Athletics Adding Piped-In Crowd Noise with Fans Unable to be at Coliseum Games
Ask any Major Leaguer who has played in the Coliseum as a visitor and he is likely to marvel at how much noise relatively small numbers of Oakland fans can make.
And when the place is packed, it can be like a 747 taking off.
The A’s have gotten used to it over the years and have come to revel in it. So, it wasn’t much of a surprise on Sunday when manager Bob Melvin acknowledged the A’s would be pumping crowd noise into the Coliseum in the near future, probably for workouts, certainly for games.
“We will do that at some point,” Melvin said. “They’re looking at a few different scenarios. We’ll hear that before we get done.”
Other baseball teams are exploring the use of noise to fill in while fans are being excluded during the reign of the COVID-19 coronavirus. Melvin wouldn’t be surprised if all teams come around to some level of augmented fan noise at some point.
“I think it will be consistent around the league that every ballpark will have some sort of something through the sound system,” he said, adding that he wasn’t sure if in some places it would be mostly background noise or whether the noise is like “climbing a hill or something like that.”
First baseman Matt Olson said Sunday afternoon that the club’s first simulated game went without any noise in the stadium.
“It was dead quiet and it was pretty tough, honestly,” Olson said. “A way different feel.”
Olson said he’s heard reports about imported crowd noise, and he’s good with it.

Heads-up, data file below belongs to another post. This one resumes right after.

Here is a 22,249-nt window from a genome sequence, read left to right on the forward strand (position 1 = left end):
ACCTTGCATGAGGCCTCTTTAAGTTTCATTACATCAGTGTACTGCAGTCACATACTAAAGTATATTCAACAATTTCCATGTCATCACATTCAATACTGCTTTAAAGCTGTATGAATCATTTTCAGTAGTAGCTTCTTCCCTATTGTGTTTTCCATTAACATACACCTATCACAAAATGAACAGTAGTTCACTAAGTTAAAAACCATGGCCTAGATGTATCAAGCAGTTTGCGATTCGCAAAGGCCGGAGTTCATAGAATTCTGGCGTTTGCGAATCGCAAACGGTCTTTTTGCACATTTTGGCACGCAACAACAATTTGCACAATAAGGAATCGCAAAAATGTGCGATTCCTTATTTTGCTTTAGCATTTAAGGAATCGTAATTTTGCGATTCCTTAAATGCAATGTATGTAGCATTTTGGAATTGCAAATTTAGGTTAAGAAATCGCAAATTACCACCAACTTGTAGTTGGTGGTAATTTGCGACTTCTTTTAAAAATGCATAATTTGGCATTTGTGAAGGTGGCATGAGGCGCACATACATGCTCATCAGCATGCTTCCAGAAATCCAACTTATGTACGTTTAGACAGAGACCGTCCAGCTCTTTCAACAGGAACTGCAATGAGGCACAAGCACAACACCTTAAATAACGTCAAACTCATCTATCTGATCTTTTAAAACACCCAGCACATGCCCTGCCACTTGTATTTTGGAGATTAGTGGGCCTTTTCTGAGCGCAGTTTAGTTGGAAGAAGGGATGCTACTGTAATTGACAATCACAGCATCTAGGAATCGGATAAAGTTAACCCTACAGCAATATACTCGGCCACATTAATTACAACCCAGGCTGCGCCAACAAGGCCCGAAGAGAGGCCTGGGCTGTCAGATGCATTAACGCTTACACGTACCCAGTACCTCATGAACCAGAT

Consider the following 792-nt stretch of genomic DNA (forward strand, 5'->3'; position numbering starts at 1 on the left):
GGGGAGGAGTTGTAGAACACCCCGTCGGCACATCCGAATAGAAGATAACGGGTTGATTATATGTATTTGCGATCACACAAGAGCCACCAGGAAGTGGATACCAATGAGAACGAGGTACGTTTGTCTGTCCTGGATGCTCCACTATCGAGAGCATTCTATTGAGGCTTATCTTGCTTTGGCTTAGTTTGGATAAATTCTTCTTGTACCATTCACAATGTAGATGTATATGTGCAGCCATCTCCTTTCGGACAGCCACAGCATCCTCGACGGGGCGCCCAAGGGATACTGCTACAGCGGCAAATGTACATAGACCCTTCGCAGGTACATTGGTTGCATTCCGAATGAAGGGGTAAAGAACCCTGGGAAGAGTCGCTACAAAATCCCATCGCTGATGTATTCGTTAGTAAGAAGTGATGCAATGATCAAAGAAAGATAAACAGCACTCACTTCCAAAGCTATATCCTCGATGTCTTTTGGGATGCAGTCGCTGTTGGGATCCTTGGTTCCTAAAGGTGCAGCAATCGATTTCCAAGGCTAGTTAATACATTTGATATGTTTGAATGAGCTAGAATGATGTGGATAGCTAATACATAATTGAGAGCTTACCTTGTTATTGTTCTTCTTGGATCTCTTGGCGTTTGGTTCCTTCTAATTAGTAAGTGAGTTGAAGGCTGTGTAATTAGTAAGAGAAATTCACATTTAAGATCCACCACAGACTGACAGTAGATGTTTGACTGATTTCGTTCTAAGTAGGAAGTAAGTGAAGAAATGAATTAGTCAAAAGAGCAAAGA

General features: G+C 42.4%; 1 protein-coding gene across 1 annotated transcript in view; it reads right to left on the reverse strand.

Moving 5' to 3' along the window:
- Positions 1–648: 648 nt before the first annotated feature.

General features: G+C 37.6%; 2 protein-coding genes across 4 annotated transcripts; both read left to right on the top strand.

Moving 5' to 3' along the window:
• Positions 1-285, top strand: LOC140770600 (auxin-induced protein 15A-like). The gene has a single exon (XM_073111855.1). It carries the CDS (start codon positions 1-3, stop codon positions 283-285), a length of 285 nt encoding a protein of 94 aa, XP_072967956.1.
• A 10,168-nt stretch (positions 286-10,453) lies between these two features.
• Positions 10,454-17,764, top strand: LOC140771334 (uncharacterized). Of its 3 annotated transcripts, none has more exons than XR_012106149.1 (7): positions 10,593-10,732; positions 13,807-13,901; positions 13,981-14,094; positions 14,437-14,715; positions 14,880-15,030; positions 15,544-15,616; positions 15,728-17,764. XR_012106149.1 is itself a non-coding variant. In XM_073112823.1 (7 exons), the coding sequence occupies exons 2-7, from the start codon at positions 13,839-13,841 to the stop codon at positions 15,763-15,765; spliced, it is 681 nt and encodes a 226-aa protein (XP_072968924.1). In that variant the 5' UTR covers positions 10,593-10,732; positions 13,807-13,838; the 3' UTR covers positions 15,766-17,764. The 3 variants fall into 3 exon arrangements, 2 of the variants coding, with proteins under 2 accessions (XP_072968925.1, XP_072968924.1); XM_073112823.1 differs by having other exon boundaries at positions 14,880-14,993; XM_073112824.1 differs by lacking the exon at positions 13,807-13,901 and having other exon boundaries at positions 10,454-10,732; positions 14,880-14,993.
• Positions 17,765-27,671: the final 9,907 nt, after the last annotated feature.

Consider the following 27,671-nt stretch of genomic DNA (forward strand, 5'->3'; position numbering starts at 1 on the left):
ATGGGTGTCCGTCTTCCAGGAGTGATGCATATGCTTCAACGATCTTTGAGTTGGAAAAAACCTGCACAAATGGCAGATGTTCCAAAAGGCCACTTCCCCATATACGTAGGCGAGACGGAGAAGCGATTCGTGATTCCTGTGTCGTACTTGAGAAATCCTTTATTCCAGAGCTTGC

The A’s are trying to lessen the impact of fan-less stands. Already they are leading the charge in the importing of cardboard cutouts based on photos sent in by their fans, and on Friday, the club announced that a special section would be dedicated to raising money to help right fielder Stephen Piscotty’ family ALS CARES Project.
With or without music, Melvin said that having the Coliseum as the workout facility rather than being in the club’s normal spring facility in Mesa, Ariz. – where it was 111 degrees midday Sunday – makes player evaluation more difficult.
“In this type of ballpark as opposed to evaluating in Arizona can be a difficult place to evaluate,” Melvin said. “But in Arizona, you’re playing against different other teams and have fans in the stands and it’s got more of a real feel to a game.
“But I think it’s important that we try to get used to the non-fan factor, and doing it in your home ballpark is probably more conducive to get ready for that.”
Follow Athletics insider John Hickey on Twitter: @JHickey3
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